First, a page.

2. Now let's say that you have the very best small format DSLR that money can buy and you have struck the photography lottery and are offered the chance to shoot for what will be a series of 6x9 foot framed photos of moving racecars, shot in excruciating detail, that will be displayed in a museum. Sorry, but your camera will not be up to the job, because no small format lens or sensor ever made has adequate resolution to make sharp and detailed 6x9 foot prints. The cars are moving, so you can't zoom way in, shoot a couple of dozen photos and stitch them; you only get one shot. Not even a $10,000 Hasselblad medium format DSLR can do that. Once again, it's hopeless.

Programs are not helpful if your camera can't capture enough for them to work with.
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:iconanorexianevrosa:
anorexianevrosa Featured By Owner Jul 14, 2014  Hobbyist Artist
You're right, and this is the proof. Thank you!
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:iconanorexianevrosa:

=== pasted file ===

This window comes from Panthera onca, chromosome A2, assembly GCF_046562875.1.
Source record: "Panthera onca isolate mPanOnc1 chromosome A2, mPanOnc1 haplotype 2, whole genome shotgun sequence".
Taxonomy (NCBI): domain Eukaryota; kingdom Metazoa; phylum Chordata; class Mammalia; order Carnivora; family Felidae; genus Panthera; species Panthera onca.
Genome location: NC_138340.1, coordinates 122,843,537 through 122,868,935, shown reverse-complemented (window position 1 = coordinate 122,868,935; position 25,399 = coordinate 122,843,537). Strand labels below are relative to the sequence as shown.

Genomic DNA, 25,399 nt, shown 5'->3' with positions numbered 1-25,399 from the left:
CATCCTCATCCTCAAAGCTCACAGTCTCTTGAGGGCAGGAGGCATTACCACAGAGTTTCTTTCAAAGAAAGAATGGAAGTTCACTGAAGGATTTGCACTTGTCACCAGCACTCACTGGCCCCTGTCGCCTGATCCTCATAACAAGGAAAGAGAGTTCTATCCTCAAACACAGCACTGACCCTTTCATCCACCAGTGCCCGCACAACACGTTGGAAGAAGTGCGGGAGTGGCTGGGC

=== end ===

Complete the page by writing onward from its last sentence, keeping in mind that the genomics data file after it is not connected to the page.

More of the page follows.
anorexianevrosa Featured By Owner Jul 14, 2014  Hobbyist Artist
Very interesting and clever post. And personally speaking, I believe that the best camera is yours. The camera that anyone holds..
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:iconfallisphoto:
FallisPhoto Featured By Owner Jul 14, 2014
I believe the best camera is the one you forgot to bring and left at home.
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:iconanorexianevrosa:
anorexianevrosa Featured By Owner Jul 14, 2014  Hobbyist Artist
Yeah, sure. I totally agree!
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:iconblooddragons:
blooddragons Featured By Owner Jul 13, 2014  Professional Photographer
Fantastic post.
It really comes down to which camera feels best, each has it's own "personality" so to speak. While I have many antique cameras, and digital as well, I always return to my 4x5 view camera. I am most comfortable with it, like an old friend!